Wednesday, February 18, 2015


I was just in the act of replying to someone who posted a comment on the blog, the person is gearing up to start fostering, about to do "Skills To Foster".

It took me back to when I was there.

When you apply to become a foster carer you have to build a portfolio which is basically a file containing information about all the things that you've done in your life that are likely to be some kind of help in fostering. If I remember right, the file is called "Skills To Foster".

I think most people don't realise how much skill they have acquired.

Suppose you've had children or neices and nephews of your own, that's an obvious place to start. You might write a bit about how you tackled the 'parenting' job with them. You may have had brothers and sisters who you shared your childhood with, memories about dealing with issues with them, it's all relevant. Your social worker helps and guides you, and encourages you to write up how you dealt with the difficult things, which always happen, that's life. There's no glossing over the fact that life is no bowl of cherries all the time.

Maybe you had sleepovers for your children. Helped out at their school. Maybe you were a babysitter for a neighbour when you were in your teens. Maybe you or your partner helped run a junior football team one of your children played for. Maybe you used to attend a Youth Club where you ended up running the coffee bar. 

You might have to track down the family you babysat for and get them to write a letter saying you did the job well. Perhaps your old Youth Club leader can pen a few lines about how you were responsible and trustworthy, and knew how to deal with some of the streetwise kids.

Before you know it, you have a portfolio. You probably think it's not much, but if it keeps you on track it's one of the most important books ever written, because it will result in loads of children having a better chance in life thanks to you and the book you've put together.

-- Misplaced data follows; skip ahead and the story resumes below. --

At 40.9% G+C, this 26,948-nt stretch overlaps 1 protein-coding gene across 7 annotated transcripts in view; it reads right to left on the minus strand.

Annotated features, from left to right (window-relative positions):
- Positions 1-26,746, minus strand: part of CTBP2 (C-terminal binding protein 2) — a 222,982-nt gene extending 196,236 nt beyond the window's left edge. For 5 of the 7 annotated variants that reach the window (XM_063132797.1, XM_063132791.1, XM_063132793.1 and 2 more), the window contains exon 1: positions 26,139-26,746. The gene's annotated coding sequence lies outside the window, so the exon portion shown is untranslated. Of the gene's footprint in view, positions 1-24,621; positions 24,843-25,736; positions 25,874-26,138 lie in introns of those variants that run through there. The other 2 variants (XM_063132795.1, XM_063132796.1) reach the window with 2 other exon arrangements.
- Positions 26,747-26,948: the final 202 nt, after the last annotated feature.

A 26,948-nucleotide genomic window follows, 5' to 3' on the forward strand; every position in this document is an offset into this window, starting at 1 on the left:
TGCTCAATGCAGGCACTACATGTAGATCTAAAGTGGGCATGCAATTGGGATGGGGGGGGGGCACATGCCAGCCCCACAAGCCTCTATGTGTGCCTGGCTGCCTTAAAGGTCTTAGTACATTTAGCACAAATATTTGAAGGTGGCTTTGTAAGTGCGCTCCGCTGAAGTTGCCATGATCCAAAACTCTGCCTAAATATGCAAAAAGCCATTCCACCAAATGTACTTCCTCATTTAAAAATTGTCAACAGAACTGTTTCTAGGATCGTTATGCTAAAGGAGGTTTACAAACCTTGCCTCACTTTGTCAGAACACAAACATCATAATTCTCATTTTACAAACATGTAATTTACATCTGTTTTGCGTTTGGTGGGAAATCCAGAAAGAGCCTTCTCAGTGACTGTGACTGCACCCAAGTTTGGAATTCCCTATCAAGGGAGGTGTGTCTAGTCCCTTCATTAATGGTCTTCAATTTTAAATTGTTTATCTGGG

On a purely personal note, I asked a mum of a disabled child who I helped get a place in an activity group to write me a note.

The mum sent me two sides of A4 about how much my little effort meant to her and the child, and how valuable his experience was in the group. The first time I read it I cried, and because I was alone in the house I made big crying noises because it was honestly the first time in my life I realised I could make a difference, in fact I already had, without knowing it. I'd never previously got more than a "Cheers then see you next week" from the mum, I guess because we're British.

My point is this; if you're in any doubt, come fostering. I guarantee you will have the chance to feel better about everything.

Good luck to the potential carer, and thanks for reminding me of my early days.

Good luck to you too, if fostering is in your mind.


  1. Ella here - some jobs (like working in some types of shop) involve lots of contact with youngsters plus you could mention things like being a school governor.
    Another thing - don't expect to make a big difference straight away. It will be loads and loads of tiny little steps, almost never giant jumps.

  2. Hi Ella, I hope you are well and happy. You're right, every contact with young people is an opportunity.
    I'm a big fan of your second point. Taking time is very important. I measure progress by atomic microscope proportions. You're so right to say "almost never giant jumps", because maybe they do happen I guess, but I've personally never had a Hollywood moment, myself in fostering, just millimetre by millimetre.
    All my love

  3. Skills to foster is the course that fostering Network produce, it is a 2/3 day course that isbought in by and put on by the local authority/agency and prospective foster carers have to attend this course as part of their assessment/ introduction to fostering. It covers in brief many area s of fostering and allows people to have an insight as to what is required of a foster carer both the positives and the negatives. I know this as I co lead the course.